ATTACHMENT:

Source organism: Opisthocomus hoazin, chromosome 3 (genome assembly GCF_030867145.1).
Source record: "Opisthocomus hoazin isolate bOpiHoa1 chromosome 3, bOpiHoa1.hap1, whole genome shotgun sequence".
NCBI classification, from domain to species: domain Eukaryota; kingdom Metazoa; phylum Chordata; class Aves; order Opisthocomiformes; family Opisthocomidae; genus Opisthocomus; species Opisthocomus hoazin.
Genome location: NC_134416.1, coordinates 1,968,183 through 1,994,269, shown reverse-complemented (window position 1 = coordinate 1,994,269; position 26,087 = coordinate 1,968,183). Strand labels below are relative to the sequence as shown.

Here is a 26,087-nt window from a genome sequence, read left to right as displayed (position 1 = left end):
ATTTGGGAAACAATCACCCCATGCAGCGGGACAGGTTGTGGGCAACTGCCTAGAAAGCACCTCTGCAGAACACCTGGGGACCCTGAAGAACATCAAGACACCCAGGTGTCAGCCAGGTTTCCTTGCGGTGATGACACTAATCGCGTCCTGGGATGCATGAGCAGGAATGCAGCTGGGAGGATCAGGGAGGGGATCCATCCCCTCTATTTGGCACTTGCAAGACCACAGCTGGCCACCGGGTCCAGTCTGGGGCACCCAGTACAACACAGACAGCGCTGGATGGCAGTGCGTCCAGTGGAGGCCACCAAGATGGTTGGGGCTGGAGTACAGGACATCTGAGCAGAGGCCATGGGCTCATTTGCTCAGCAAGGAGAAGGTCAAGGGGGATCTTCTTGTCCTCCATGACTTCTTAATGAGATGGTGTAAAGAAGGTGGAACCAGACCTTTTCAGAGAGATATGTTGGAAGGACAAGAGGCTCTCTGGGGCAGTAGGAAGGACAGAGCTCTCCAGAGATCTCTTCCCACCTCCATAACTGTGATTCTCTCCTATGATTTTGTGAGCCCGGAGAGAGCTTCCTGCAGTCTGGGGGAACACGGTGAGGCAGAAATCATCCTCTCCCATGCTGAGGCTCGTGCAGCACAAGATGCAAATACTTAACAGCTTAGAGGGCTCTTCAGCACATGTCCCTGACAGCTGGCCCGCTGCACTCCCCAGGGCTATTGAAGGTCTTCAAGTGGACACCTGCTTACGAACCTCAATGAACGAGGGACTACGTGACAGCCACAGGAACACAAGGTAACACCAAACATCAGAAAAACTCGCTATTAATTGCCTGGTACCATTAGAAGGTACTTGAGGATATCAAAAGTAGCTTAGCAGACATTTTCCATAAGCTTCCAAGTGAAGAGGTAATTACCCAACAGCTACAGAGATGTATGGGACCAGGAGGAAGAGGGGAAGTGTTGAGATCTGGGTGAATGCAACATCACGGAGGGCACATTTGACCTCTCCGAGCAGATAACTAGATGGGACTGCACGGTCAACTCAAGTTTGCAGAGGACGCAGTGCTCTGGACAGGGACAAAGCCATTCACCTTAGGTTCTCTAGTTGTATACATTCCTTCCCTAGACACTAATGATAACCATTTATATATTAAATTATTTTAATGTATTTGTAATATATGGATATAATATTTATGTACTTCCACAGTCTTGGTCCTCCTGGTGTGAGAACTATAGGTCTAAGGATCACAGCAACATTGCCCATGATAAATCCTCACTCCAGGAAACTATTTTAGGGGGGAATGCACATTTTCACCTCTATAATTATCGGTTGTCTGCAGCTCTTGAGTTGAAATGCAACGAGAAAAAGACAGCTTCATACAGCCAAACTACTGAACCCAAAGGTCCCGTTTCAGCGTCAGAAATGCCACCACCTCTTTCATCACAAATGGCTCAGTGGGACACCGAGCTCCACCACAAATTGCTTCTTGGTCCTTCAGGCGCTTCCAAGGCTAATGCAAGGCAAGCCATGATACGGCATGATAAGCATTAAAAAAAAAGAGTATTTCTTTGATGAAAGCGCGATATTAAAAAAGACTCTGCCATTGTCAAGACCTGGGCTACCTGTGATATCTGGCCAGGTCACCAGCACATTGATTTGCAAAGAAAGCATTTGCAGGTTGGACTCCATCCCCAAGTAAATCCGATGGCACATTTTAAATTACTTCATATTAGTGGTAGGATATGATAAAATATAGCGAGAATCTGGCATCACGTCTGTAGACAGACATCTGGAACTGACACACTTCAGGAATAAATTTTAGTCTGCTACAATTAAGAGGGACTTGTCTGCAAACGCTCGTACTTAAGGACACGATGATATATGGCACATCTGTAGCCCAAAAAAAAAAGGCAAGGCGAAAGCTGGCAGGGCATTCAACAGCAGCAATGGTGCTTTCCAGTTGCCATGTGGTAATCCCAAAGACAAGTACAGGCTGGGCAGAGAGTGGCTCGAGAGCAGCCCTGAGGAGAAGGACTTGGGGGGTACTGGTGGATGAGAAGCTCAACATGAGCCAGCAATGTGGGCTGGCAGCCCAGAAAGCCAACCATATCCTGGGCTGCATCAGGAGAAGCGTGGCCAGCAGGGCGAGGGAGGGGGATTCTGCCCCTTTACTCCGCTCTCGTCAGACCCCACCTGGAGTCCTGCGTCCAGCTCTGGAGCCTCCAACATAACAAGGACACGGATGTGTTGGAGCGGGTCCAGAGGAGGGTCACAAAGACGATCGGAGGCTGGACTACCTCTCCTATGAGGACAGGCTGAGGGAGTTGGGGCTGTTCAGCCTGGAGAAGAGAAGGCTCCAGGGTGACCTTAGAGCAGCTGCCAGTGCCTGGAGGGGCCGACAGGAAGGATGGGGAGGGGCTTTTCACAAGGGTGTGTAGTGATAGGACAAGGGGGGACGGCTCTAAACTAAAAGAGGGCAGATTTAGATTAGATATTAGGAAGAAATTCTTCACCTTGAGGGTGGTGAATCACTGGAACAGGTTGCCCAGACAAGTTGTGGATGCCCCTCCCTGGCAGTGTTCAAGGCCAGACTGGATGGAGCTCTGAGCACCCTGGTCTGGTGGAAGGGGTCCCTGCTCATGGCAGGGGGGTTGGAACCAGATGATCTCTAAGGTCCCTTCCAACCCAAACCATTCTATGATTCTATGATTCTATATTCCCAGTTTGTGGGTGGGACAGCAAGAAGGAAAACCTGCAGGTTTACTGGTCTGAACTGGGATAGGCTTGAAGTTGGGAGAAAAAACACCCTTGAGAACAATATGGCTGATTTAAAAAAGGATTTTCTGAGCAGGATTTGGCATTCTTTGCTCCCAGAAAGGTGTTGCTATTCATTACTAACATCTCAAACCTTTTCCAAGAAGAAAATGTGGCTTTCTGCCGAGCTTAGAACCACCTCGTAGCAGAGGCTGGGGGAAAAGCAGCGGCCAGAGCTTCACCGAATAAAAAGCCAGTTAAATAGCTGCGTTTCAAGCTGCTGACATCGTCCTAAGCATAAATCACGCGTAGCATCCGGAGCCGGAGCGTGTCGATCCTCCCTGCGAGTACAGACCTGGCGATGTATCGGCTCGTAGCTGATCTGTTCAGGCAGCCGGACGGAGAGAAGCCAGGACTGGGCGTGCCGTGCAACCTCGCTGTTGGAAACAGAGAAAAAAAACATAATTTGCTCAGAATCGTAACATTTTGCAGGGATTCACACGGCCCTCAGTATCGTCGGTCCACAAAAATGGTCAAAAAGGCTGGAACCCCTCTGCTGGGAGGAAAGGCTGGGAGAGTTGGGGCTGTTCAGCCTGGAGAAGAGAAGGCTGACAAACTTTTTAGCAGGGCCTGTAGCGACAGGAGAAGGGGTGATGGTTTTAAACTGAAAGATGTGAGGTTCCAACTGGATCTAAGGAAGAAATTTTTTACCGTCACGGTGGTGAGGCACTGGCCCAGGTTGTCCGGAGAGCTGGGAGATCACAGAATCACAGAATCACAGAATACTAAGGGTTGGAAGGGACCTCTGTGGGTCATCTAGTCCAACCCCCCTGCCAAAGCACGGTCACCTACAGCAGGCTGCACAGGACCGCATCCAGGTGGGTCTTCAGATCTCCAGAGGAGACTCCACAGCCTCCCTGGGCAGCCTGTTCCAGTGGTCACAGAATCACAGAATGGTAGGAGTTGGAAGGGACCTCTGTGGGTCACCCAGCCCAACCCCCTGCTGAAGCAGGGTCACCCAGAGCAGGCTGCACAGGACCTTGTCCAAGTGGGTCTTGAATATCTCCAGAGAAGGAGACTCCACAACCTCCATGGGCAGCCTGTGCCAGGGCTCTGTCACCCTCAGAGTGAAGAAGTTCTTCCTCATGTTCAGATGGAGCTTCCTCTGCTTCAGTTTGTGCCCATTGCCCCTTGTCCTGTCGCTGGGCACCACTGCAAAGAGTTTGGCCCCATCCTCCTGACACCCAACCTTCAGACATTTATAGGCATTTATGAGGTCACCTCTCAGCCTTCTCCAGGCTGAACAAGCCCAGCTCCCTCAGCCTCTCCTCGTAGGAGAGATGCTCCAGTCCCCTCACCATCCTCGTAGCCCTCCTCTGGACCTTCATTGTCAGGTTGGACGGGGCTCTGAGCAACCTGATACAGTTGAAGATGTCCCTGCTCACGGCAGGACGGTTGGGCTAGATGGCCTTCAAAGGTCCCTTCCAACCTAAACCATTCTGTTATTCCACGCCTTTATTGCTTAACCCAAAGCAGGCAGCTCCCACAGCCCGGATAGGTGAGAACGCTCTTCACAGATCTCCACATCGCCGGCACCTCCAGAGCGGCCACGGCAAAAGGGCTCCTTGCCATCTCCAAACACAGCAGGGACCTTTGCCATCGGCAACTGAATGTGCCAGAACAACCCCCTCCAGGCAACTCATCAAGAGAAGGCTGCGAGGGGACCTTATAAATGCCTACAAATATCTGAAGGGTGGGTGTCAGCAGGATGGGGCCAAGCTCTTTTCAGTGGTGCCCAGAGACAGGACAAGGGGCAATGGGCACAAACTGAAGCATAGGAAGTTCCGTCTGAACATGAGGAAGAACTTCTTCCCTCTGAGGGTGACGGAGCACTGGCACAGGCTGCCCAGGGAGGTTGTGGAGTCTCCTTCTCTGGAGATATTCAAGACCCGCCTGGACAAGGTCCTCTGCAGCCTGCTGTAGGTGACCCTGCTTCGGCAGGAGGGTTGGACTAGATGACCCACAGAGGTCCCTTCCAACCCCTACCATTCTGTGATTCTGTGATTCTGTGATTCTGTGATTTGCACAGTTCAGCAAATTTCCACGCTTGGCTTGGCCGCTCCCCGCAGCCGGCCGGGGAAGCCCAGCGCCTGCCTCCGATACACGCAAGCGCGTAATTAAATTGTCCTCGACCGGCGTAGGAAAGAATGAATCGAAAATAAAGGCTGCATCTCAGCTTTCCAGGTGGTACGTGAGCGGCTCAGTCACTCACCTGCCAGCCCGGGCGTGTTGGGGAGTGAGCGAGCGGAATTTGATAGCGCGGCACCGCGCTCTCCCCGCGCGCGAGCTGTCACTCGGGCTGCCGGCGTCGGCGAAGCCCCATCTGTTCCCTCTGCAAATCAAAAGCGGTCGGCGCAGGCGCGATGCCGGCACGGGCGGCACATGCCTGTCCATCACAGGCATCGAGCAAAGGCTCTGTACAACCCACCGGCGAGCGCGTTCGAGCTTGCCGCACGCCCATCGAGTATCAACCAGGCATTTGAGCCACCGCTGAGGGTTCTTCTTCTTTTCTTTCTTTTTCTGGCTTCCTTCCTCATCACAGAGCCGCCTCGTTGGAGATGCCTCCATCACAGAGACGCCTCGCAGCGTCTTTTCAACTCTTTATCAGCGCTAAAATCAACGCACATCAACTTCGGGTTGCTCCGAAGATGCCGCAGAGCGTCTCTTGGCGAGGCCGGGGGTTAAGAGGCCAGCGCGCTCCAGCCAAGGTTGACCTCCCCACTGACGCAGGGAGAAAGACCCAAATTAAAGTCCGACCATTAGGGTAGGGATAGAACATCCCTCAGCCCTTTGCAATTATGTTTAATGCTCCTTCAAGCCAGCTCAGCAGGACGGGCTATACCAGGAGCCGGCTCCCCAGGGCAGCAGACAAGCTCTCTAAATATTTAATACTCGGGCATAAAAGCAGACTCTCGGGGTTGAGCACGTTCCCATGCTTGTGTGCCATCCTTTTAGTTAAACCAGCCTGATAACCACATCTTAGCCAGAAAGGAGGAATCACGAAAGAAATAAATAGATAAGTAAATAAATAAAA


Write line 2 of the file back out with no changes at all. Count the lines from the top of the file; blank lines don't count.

Source record: "Opisthocomus hoazin isolate bOpiHoa1 chromosome 3, bOpiHoa1.hap1, whole genome shotgun sequence".